July 30, 1862 [part 2]
Negroes are admitted to testify in the Courts of the District of Columbia. Lincoln is making a desperate effort “to run with the hare & hunt with the hounds,” i.e., to please both Abolitionists & Democrats. He has signed the bill confiscating the slaves of all engaged in active “rebellion,” as he terms it, has had the members from the border States at the White House, & made a most piteous appeal to them “ to relieve him from the pressure upon him” by assenting to the proposition made some time since to pay them for the slaves in their respective States—to consent to the gradual abolition of Slavery, but for the credit of humanity, be it said, very few of them yielded to his overtures. The minority report is most Uriah Heap-ish, but the Majority speak out & throw the blame of the war back on Mr Lincoln’s shoulders in defiance of the attempt he makes to fix it on them. Recruiting goes on slowly at the North, not a moiety of his 300,000 men being forth coming & no enthusiasm exhibited at the cry of To Arms.
How comes it that I can be so happy in the midst of such wide spread distress? Is it that I do not see & thus do not realize it? It must be so for I am neither selfish nor callous. God has mercifully protected me so far from it & I hear of it only through the papers or from the report of others, & here I live quietly amid my groves & gardens, wandering from tree to tree to see how the apples ripen, the peaches blush, peep at the Figs, bring in baskets of choice Dahlias, red, write, make Lavender baskets & Flybrushes—in short lead so delightful a “dolce par niente” life that I could almost forget there was a war. No I could not do that. The sufferings of the wounded, the sick, rouse & stir my heart of hearts & the most serious employment of my time is I believe devoted to them. God, I thank Thee that Thou has thus blessed me, I thank Thee for the contentment which enables me thankfully to enjoy the blessings which Thou has sent me.
Amused myself for the past few days writing some Lines on the Mosque of St. Sophia. It has long been a favourite notion of mine & I had some ideas at one time sending it to Longfellow & asking him to elaborate & adorn it, but this War has taken all relish from his productions. Poet tho he is, I never care to read again either of his past or of his future writing. So I concluded to try to read again either of his past or of his future writing. So I concluded to try what I could do myself. I am not exactly pleased with them. They lack fire, viz., Life, energy. The fact is, Mrs Edmondston, they lack the poetic inspiration! The lines are good, smooth, pretty, very neat in short, but they do not stir the blood or make one pulse beat quicker. Shall I insult you by calling them “Hemanic”? They are better than the “tolerable.” They mount even to fine in some lines, very well for an amateur & better than much of the published poetry one reads, but still, Madam, so far below your own standard that, honestly put, I do not think you take unalloyed pleasure in them. There is a something which you wish to say, something you feel, something which these lines do not say & which, Madam, in short, I fear you are not capable of saying! At any rate then I am thankful for the capacity of feeling, thankful that I can feel a grand idea, an exquisite beauty, even if the expression of it has been denied me. With the German poet, translated for me years ago by own dear brother, I will say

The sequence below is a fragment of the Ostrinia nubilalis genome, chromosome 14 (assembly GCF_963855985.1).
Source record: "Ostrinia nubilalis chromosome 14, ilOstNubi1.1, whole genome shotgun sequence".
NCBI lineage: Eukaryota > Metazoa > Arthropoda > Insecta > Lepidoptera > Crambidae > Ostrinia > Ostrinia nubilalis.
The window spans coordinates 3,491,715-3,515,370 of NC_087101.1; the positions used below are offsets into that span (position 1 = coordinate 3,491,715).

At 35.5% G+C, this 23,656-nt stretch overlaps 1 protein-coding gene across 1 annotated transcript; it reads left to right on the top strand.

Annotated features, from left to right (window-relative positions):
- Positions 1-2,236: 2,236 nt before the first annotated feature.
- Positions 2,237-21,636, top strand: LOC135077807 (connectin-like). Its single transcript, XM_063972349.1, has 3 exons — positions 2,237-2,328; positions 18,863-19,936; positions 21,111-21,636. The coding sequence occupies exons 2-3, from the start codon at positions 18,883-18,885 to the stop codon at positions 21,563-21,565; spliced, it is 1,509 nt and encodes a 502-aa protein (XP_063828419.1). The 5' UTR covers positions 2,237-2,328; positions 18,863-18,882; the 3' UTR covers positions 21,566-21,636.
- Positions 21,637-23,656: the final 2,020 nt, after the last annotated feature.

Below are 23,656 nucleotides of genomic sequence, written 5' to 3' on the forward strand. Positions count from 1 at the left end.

“Beloved! If thou has not fame thou hast
But it is too late to copy the lines today, so I leave them for a leisure moment.
Patrick thinks he hears Guns all the morning. I sharpen my ears but can hear nothing. They are in a North Easterly direction, so they may be at Drury’s bluff or in the James River. It is a solemn sound, that of a heavy booming Gun here in the stillness & solitude of the country & the thought that it may be an announcement of the death of some loved one in our army of patriots may well depress one.
Throughout the North Negro Regts are being raised, equipped, & drilled as soldiers, Lincoln in this having yielded to the popular cry. Hunter in S C has a Regt of them which he styles the 1st S C Volunteers. Amo writes me that he has seen two men who were taken prisoners at Port Royal guarded by negroes in the U S uniform. Cuffee did not do his duty, as they escaped! In this State they are doing the same thing. Some of them marched from Washington to Plymouth last week. Col Williams hung two sent out as emissaries to induce others to run away & enlist. They had U S money & enlistment papers with them!
Source: Edmondston, Catherine Ann Devereux, 1823-1875, Journal of a Secesh Lady: The Diary of Catherine Ann Devereux Edmondston 1860-1866. Crabtree, Beth G and Patton, James W., (Raleigh, NC: North Carolina Division of Archives and History, 1979). http://nc-historical-publications.stores.yahoo.net/478.html